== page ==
To Kahn, Intelligencer 17.1 (Winter-Spring 2009), this work is "a thrilling account of a fascinating subject"; and it "deserves that overworked but rarely merited adjective: definitive." Peake, Studies 54.3 (Sep. 2010) and Intelligencer 18.1 (Fall-Winter 2010), agrees: "The Deceivers provides a historical picture of deception that is truly unique. With descriptions of hundreds of operations and impressive detail concerning all the principals, all extensively documented, Holt's book stands as the definitive work on the subject."

2. "The Deceivers." MHQ: The Quarterly Journal of Military History 7 (Autumn 1994): 48-57.

Sexton: "A brief overview of strategic deception in World War II with an emphasis on the Pas-de-Calais and Kurile Island campaigns."

Howard, Michael E. Strategic Deception. New York: Cambridge University Press, 1990. Vol. 5 of F.H. Hinsley, et. al. British Intelligence in the Second World War: Its Influence on Strategy and Operations. 5 vols. London: HMSO. New York: Cambridge University Press, 1979, 1981, 1984 (Part II, 1988), 1990, 1991. New York: Norton, 1995. [pb]

Clark comment: This is the official version of the "bodyguard of lies." The work covers Cascade, Mincemeat, and Fortitude. It is doubtful that more will ever be said broadly about World War II strategic deception than we have here, although additional details may trickle in over time. For Richardson, New Statesman & Society, 24 Aug. 1990, "Howard's history is both assured and elegant, but it really takes wings when he deals with his exotic cast of agents," including Garbo, Tricycle, and Gleam. Surveillant 2.1 calls this an "impeccably researched official publication."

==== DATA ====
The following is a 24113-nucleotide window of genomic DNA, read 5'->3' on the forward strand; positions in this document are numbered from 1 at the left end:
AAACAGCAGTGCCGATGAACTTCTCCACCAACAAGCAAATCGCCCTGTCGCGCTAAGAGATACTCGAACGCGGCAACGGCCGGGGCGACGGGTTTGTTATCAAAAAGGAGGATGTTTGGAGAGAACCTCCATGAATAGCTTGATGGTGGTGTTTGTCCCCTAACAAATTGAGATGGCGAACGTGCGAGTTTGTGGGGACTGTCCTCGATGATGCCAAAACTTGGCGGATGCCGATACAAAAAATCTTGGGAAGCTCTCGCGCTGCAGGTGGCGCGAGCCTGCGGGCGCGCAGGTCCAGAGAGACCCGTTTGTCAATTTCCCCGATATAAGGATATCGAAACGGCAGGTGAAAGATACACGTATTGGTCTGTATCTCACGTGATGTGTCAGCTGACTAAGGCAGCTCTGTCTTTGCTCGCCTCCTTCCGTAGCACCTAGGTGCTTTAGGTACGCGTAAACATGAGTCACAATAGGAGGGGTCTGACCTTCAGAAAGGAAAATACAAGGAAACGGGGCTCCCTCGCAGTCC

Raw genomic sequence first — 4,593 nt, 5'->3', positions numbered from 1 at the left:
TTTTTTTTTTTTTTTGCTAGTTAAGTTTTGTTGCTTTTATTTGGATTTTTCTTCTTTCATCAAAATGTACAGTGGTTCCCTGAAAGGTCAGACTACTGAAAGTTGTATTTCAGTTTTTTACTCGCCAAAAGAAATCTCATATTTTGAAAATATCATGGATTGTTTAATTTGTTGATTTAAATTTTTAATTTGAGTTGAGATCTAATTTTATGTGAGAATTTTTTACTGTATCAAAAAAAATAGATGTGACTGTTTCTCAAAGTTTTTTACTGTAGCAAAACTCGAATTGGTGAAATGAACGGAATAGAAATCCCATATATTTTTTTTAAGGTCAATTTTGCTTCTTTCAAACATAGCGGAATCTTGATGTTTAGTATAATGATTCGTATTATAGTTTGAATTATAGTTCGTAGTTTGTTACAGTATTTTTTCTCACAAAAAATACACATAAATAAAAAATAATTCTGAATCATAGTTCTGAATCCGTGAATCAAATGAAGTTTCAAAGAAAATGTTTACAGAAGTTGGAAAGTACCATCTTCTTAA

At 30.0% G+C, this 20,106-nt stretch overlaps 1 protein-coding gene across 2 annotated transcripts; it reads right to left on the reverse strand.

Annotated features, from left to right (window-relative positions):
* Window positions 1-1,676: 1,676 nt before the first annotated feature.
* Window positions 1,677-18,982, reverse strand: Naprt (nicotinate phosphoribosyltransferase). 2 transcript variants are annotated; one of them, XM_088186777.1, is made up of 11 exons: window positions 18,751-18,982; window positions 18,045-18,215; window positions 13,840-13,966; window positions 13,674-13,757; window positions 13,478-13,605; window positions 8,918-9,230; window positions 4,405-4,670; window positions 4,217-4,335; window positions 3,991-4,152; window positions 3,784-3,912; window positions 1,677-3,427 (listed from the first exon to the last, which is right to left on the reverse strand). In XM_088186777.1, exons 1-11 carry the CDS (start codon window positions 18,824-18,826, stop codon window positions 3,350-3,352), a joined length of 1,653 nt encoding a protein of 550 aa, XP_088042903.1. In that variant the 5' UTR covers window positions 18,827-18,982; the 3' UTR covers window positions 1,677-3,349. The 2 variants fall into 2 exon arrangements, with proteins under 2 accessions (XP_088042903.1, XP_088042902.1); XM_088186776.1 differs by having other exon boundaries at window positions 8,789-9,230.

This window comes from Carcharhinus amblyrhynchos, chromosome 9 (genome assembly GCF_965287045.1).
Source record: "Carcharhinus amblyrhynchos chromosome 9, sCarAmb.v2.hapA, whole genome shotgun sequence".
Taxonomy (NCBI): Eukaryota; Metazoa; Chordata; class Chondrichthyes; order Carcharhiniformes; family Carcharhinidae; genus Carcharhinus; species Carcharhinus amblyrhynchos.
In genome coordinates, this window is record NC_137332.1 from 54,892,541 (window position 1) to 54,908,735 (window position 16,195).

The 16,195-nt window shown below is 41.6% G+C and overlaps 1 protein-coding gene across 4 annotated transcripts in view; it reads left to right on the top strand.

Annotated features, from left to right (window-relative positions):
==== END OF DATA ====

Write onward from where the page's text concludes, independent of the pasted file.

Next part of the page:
Bennett, I&NS 6.1, expresses considerable dismay with what he views "in certain respects" as "a transparently inadequate, even a positively misleading, version of events." He finds that there are "many omissions," "incomplete explanations," and an "absence of essential references." The reviewer laments that "[w]e remain as ignorant as before about a crucial element in the success of Overlord -- how the Allied superiority in intelligence ... was harnessed to Fortitude in order to keep enough German divisions away from the Normandy beachhead for long enough to facilitate the landings." Nonetheless, the work "is written with such authority that it ... is likely to remain the last official word on its subject for the foreseeable future."

Isby, David C. "Double Agent's D-Day Victory." World War II (Jun. 2004). [http://www.historynet.com/wwii/bldoubleagent/]

"A double agent code-named 'Garbo' led Adolf Hitler to believe that the Normandy invasion was just a diversion."

Kilzer, Louis C. Churchill's Deception: The Dark Secret That Destroyed Nazi Germany. New York, Simon and Schuster, 1994.

According to Cridland, Library Journal (via Amazon.com), the author "argues that Churchill maneuvered Hitler into attacking the USSR by using the Secret Intelligence Service to lure Rudolf Hess to England. A dramatic preface revives the generally discredited claim that the man in Spandau Prison was not Hess; yet Kilzer returns to this point only obliquely in the final chapter.... Not a necessary purchase if one's collection already contains the recent books on the Hess affair."

Leifland, Leif. "Deception Plan Graffham and Sweden: Another View." Intelligence and National Security 4, no. 2 (Apr. 1989): 295-315.

Operation Graffham was one of the deception efforts designed to mislead the German command as to where the Allies would land in Western Europe. It sought to use Swedish contacts to make the Germans believe that large-scale military operations in Norway were being planned. Comparing Swedish and British sources, the author argues that the plan failed because the Swedes did not pass along the rumors being planted with them.